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Best eBook publishing platforms 2022

Fancy publishing your own eBook but have no idea how to do it? We'll take you through the best publishing platforms that make the process super easy.

girl reading ebook on tablet ereader

Credit: skyNext – Shutterstock

eBooks are so popular these days. More people than ever are becoming self-published authors. As a result, there are loads of different eBook publishing platforms to choose from.

These sites essentially provide a space for you to advertise and sell copies of your eBook. They all work slightly differently and each will take a small percentage of the profits.

We review and rank some of the best publishing sites below.

Not sure where to start? We've got a full guide on how to write an eBook to help.

Top 6 eBook publishing platforms

Many authors upload their eBook to Amazon KDP, and then to an aggregator site to reach other retailers. But don't go crazy. The more platforms you have to deal with, the more of your time it'll require. There's also no point in submitting your book to the same stores more than once.

This is our round-up of the top publishing platforms for eBooks, but we'd recommend you check them (and others) for yourself:

  1. Draft2Digital

    draft 2 digital logo

    • Cost – Free
    • Royalties – Up to 60%.

    Draft2Digital is one of the best platforms to publish your eBook. They hit all the main stores like Amazon, iBooks, Barnes & Noble and Kobo.

    Draft2Digital gives you an author’s page and book tabs, which you could use instead of making your own website. On top of that, the handy sales tracker gives you insight into how well your books are selling.

    The best thing about Draft2Digital is its automated formatting service. This turns your basic Word document into a smart, professional eBook for free.

    In early 2022, Draft2Digital announced they were merging with their big competitor Smashwords (more on their platform below). Until the merger is complete, the platforms will continue to work under their own name. For the time being, you can continue to use both platforms as usual.

    Visit Draft2Digital »

     

  2. Smashwords

    smashwords logo

    • Cost – Free
    • Royalties – 60% from retailer, up to 85% from Smashwords Store.

    Smashwords is one of the best eBook aggregator sites out there. If you upload your book with them, it'll reach Apple Books, Barnes & Noble, Kobo and loads more retailers and library networks.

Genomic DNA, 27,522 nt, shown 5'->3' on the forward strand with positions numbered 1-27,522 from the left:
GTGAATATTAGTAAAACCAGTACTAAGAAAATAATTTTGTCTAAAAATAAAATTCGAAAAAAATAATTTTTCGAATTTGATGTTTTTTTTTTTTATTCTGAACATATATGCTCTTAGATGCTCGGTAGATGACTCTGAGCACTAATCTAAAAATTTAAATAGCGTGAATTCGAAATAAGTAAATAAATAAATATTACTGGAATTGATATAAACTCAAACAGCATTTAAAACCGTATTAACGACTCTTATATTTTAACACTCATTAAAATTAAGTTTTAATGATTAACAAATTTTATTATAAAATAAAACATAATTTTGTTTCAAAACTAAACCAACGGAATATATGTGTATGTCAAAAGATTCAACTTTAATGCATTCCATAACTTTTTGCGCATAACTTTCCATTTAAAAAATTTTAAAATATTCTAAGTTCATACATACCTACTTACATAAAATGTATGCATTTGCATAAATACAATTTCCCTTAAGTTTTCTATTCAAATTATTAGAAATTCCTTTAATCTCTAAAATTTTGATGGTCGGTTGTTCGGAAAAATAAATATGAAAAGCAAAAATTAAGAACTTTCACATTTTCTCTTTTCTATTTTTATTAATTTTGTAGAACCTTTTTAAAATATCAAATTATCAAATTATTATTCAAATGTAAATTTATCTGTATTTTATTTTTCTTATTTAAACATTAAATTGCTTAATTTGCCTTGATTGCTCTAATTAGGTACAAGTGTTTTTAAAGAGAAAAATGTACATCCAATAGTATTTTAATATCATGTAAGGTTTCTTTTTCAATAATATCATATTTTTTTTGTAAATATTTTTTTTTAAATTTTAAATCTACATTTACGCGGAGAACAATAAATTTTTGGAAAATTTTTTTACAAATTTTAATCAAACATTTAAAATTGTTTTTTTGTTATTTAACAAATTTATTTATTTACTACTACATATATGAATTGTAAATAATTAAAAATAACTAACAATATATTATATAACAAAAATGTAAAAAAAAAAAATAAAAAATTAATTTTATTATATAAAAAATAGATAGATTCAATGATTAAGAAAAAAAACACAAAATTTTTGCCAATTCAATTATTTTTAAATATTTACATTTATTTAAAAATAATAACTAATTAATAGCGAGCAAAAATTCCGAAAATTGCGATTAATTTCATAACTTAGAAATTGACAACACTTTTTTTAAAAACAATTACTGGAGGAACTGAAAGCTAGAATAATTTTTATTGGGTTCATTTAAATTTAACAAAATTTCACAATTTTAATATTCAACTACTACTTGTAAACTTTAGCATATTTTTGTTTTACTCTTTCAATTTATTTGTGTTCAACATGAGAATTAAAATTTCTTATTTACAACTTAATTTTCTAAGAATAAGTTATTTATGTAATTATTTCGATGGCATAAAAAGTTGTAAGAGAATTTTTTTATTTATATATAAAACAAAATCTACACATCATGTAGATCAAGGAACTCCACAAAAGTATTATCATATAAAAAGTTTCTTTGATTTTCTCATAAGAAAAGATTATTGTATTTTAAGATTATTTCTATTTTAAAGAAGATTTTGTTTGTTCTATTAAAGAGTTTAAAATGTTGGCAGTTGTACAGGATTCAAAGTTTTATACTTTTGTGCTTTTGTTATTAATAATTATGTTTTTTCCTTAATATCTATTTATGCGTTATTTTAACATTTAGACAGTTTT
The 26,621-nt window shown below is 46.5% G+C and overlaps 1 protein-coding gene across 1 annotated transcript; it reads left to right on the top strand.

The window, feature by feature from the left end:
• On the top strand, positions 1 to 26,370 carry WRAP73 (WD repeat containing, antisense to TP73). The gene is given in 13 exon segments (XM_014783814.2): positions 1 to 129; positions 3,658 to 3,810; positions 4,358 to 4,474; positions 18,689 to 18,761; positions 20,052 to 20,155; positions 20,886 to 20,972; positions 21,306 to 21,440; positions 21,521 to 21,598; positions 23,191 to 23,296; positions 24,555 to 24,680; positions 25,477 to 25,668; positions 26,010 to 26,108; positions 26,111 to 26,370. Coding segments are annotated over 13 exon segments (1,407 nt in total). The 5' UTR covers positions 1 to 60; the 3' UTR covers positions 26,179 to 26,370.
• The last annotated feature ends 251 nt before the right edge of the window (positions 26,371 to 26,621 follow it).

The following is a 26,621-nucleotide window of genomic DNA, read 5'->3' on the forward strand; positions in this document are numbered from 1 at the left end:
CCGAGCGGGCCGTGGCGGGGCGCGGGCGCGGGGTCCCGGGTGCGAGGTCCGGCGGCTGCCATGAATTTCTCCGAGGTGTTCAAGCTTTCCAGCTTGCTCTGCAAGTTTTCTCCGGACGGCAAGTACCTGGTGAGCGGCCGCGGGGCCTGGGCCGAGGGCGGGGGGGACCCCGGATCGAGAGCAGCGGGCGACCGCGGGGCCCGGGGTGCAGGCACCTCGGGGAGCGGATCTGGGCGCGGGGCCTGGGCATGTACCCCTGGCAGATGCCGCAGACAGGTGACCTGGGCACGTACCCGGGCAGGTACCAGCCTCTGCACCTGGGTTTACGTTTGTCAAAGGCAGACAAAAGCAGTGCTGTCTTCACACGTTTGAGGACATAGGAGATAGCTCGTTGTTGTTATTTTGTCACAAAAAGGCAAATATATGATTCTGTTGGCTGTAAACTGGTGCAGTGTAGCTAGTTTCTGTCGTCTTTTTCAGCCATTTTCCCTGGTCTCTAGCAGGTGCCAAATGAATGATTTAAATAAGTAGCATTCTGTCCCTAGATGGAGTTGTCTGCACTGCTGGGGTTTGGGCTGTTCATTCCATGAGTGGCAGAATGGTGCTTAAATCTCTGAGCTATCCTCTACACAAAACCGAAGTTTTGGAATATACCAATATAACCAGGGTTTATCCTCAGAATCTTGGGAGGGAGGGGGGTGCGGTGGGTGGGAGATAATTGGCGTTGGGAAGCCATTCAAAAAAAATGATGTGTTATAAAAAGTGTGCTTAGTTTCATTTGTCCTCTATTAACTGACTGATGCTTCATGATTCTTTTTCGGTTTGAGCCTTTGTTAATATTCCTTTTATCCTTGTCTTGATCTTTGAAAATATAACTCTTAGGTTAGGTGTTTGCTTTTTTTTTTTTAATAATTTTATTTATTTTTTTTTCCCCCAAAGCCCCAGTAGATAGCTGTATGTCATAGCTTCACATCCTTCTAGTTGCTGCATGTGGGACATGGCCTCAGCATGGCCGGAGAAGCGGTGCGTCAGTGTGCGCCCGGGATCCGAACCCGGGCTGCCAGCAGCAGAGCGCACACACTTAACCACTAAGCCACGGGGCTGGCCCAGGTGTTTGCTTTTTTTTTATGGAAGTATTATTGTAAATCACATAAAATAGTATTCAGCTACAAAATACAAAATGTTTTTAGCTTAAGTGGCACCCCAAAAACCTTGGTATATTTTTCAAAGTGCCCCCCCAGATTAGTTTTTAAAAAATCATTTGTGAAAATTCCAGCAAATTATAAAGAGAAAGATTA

They offer you a free ISBN if you want one. On top of that, they provide you with daily sales reporting from the biggest stores so you can track how well your book is doing.

    You'll earn 60% of any sales through a retailer, as Smashwords takes a small cut too. When sold through the Smashwords Store, you'll earn 85% (70.5% for affiliate sales).

    As mentioned above, Smashwords was acquired by Draft2Digital in early 2022. While they are working on integrating both platforms, you can continue using them as usual.

    Visit Smashwords » 

     

  3. Amazon Kindle Direct Publishing (KDP)

    amazon kdp logo

    • Cost – Free
    • Royalties – Up to 70%.

    Amazon sells an absolutely HUGE number of eBooks, so their publishing platform, Amazon KDP, is massively popular too. Through it, you're able to reach a vast audience.

    The platform accepts a number of different file formats. But ultimately they all end up converted into a Kindle book for sale only on Amazon. KDP gives your book a free ASIN, which works like an ISBN.

    The optional KDP Select programme offers higher royalties and promotional tools. However, you have to make your title exclusive to Amazon (meaning you won't be able to sell your book anywhere else in digital form).

    Otherwise, you'll receive 70% in royalties for books sold within "70% territories" (a select number of countries), and 35% for books sold outside of those countries.

    KDP also offers a couple of bits of free software if you want to publish illustrated books. You can use Kindle Kids’ Book Creator for picture books and Kindle Comic Creator for graphic novels and your hand-drawn masterpieces.

    Visit Amazon KDP »

     

  4. Lulu

    lulu logo

    • Cost – Free
    • Royalties – 80%.

    Lulu is an up-and-coming eBook aggregator site. It will distribute your eBook to all the major retailers (including Amazon).